Twin Peaks Premiere Punctuates Subscription Economy Boom

John Kinmonth
by John Kinmonth 12 Jun, 2017

:: Three imperatives for Showtime to prevent record churn numbers ::

When David Lynch's original cult classic, "Twin Peaks," premiered on ABC in 1990, 35 million viewers tuned in from their bean bag chairs to follow the investigation of homecoming queen Laura Palmer's mysterious murder.
In contrast, the much-anticipated return of Lynch's creation on Showtime last month only garnered 506,000 viewers, according to Nielsen numbers published in The New York Times. While this would be marked a major flop in previous decades, the continued evolution of media and entertainment from advertising toward a subscription model has ushered in a whole different set of key performance indicators.
"In the world that we live in now, offering original programming that attracts new subscribers is our primary business objective," said David Nevins, Showtime's chief executive, in a recent statement. "By that standard, the 'Twin Peaks' premiere is the biggest single-night driver we've ever had."
Rather than seeking a mass audience for original programming, subscription models have quickly realized the value of producing and realizing content at a cadence and quality-level to spur acquisition and retention.
"On average, spending on subscription over-the-top (OTT) video services now accounts for 85 percent of all household spending on Internet video," said Glenn Hower, senior analyst with the market research firm Parks Associates. "The key to success in the long term will be retention. Consumers are experimenting with different OTT services, and many providers incorporate no-contract, cancel-anytime models to remove barriers to entry and to entice consumers to try new services free of obligations."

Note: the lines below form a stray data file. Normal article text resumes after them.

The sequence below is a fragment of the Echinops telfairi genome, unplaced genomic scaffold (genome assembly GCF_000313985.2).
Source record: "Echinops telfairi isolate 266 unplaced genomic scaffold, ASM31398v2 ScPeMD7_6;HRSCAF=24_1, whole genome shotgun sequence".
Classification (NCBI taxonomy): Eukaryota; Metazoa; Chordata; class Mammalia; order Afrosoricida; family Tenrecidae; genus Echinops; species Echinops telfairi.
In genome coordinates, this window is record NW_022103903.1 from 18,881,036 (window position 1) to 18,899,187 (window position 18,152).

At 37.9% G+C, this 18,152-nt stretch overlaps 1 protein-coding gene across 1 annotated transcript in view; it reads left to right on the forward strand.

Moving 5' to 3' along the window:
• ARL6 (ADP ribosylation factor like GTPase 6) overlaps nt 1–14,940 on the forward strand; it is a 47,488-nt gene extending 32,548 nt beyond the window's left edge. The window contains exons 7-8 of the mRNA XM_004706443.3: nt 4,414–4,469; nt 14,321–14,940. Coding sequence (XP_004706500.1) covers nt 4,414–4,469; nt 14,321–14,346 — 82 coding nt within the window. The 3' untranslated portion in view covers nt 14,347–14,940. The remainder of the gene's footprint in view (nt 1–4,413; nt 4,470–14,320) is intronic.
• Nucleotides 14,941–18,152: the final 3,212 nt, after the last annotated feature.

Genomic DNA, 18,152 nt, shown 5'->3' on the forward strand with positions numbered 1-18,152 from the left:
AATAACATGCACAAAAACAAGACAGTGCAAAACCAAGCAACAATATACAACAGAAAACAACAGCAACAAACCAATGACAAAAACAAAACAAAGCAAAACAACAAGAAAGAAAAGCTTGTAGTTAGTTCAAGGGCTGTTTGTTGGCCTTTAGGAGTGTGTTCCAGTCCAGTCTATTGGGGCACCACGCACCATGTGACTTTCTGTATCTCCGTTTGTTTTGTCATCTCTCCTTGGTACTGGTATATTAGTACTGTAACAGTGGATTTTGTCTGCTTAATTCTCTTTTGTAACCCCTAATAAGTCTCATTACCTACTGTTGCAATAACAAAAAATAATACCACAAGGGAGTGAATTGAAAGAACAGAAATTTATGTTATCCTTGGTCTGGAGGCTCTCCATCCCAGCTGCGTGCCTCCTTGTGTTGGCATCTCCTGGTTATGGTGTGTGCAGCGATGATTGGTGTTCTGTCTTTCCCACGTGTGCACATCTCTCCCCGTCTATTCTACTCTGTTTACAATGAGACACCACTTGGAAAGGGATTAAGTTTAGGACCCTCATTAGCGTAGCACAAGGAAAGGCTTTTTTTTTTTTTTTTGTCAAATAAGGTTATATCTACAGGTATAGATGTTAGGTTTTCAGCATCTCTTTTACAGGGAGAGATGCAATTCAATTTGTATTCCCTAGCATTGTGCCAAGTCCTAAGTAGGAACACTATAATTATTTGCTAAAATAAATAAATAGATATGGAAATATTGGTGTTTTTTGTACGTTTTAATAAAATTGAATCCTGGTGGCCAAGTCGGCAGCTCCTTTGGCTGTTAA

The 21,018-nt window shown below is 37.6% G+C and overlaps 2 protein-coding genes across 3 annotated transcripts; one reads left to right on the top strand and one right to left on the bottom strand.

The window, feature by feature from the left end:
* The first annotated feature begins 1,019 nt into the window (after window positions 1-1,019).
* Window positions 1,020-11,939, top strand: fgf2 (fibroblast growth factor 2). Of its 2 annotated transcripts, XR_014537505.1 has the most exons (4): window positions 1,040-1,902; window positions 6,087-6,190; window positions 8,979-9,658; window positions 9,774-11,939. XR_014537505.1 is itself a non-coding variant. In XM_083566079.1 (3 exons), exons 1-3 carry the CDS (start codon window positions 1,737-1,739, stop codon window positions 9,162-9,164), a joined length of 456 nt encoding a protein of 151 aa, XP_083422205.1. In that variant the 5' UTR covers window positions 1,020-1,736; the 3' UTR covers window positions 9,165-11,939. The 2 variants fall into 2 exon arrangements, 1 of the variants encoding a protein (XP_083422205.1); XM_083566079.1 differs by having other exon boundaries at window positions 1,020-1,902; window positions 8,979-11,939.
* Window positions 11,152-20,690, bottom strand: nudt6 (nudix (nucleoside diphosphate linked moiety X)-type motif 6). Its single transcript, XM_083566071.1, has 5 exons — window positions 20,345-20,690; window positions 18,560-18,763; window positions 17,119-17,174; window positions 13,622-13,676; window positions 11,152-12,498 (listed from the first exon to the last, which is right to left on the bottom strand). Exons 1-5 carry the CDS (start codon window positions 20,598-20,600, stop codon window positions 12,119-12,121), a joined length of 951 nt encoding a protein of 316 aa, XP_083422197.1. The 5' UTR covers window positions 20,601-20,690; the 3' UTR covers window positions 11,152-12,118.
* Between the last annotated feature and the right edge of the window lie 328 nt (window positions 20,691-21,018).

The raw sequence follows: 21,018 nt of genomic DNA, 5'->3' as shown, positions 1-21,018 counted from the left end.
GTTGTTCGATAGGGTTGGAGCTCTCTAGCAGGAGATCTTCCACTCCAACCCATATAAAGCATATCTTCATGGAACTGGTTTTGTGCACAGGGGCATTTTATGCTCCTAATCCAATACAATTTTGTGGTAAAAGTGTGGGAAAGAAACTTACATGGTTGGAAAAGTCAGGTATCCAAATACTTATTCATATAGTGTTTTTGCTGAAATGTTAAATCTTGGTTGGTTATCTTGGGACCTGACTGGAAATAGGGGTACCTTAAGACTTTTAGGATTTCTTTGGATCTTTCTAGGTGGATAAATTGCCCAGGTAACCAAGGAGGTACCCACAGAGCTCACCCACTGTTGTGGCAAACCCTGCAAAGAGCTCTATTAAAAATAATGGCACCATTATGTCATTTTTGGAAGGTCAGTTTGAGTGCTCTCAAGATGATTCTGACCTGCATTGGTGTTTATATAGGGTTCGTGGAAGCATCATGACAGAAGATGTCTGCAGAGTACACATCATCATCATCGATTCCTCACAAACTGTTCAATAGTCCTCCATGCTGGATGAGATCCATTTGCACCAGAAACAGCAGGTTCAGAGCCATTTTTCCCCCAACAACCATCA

According to a 2016 Parks Associates study, researchers found that Netflix captured 52 percent of U.S. broadband households, while 9 percent of its subscriber base canceled. On the other hand, Hulu (14 percent of U.S. broadband households) saw approximately half of its paid subscriber base cancel in 2015. 
Although Showtime saw a surge of subscribers based on the eerie Twin Peaks Return premier, will they be able to keep them in the competitive space that now includes Amazon, Hulu, Netflix, HBO, Showtime and even Walmart-along with traditional pay-TV services?
Video streaming providers aren't the only category fighting for retention in a new subscription-based economy. Retail banking, gaming, mobile carriers and travel brands are all evolving to a new set of consumer digital expectations as linear transactional relationships are de-emphasized in favor of ongoing personal relationships.

While investing in quality content is a key imperative, there are several additional mission-critical challenges that Showtime, or nearly any subscription-based brand, needs to solve for in 2017 to keep consumers from churning and signing up for a competitor.

1. Deliver personalized experiences at scale

Consistently held up as the performance standard for personalized consumer experiences, Netflix looks at subscribers beyond traditional segments. Carlos Gomez Uribe, former VP of Product Innovation at Netflix and now part of the newsfeed algorithm team at Facebook, described each subscriber as a stand-alone channel in 2014.
"Every subscriber is a different channel, so we have 53 million channels. And most of them are really different," he said.

They currently have more than 90 million subscribers.